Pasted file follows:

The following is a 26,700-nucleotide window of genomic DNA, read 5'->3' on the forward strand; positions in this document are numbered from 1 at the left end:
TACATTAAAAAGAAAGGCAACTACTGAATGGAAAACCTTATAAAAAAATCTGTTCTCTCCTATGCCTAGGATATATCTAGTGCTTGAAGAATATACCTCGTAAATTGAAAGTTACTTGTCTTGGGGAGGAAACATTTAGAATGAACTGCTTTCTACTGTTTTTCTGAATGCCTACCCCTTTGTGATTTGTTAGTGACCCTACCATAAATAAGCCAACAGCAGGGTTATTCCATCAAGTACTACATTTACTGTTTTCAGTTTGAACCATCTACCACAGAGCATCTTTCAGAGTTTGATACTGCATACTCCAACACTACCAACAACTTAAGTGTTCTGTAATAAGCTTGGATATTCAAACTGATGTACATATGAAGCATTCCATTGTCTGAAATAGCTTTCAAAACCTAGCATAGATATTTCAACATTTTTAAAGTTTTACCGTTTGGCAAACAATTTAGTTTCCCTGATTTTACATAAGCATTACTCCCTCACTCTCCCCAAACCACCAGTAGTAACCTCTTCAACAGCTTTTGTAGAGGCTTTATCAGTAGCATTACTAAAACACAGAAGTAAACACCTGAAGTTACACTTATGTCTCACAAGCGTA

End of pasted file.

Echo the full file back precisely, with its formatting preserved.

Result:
The following is a 26,700-nucleotide window of genomic DNA, read 5'->3' on the forward strand; positions in this document are numbered from 1 at the left end:
TACATTAAAAAGAAAGGCAACTACTGAATGGAAAACCTTATAAAAAAATCTGTTCTCTCCTATGCCTAGGATATATCTAGTGCTTGAAGAATATACCTCGTAAATTGAAAGTTACTTGTCTTGGGGAGGAAACATTTAGAATGAACTGCTTTCTACTGTTTTTCTGAATGCCTACCCCTTTGTGATTTGTTAGTGACCCTACCATAAATAAGCCAACAGCAGGGTTATTCCATCAAGTACTACATTTACTGTTTTCAGTTTGAACCATCTACCACAGAGCATCTTTCAGAGTTTGATACTGCATACTCCAACACTACCAACAACTTAAGTGTTCTGTAATAAGCTTGGATATTCAAACTGATGTACATATGAAGCATTCCATTGTCTGAAATAGCTTTCAAAACCTAGCATAGATATTTCAACATTTTTAAAGTTTTACCGTTTGGCAAACAATTTAGTTTCCCTGATTTTACATAAGCATTACTCCCTCACTCTCCCCAAACCACCAGTAGTAACCTCTTCAACAGCTTTTGTAGAGGCTTTATCAGTAGCATTACTAAAACACAGAAGTAAACACCTGAAGTTACACTTATGTCTCACAAGCGTA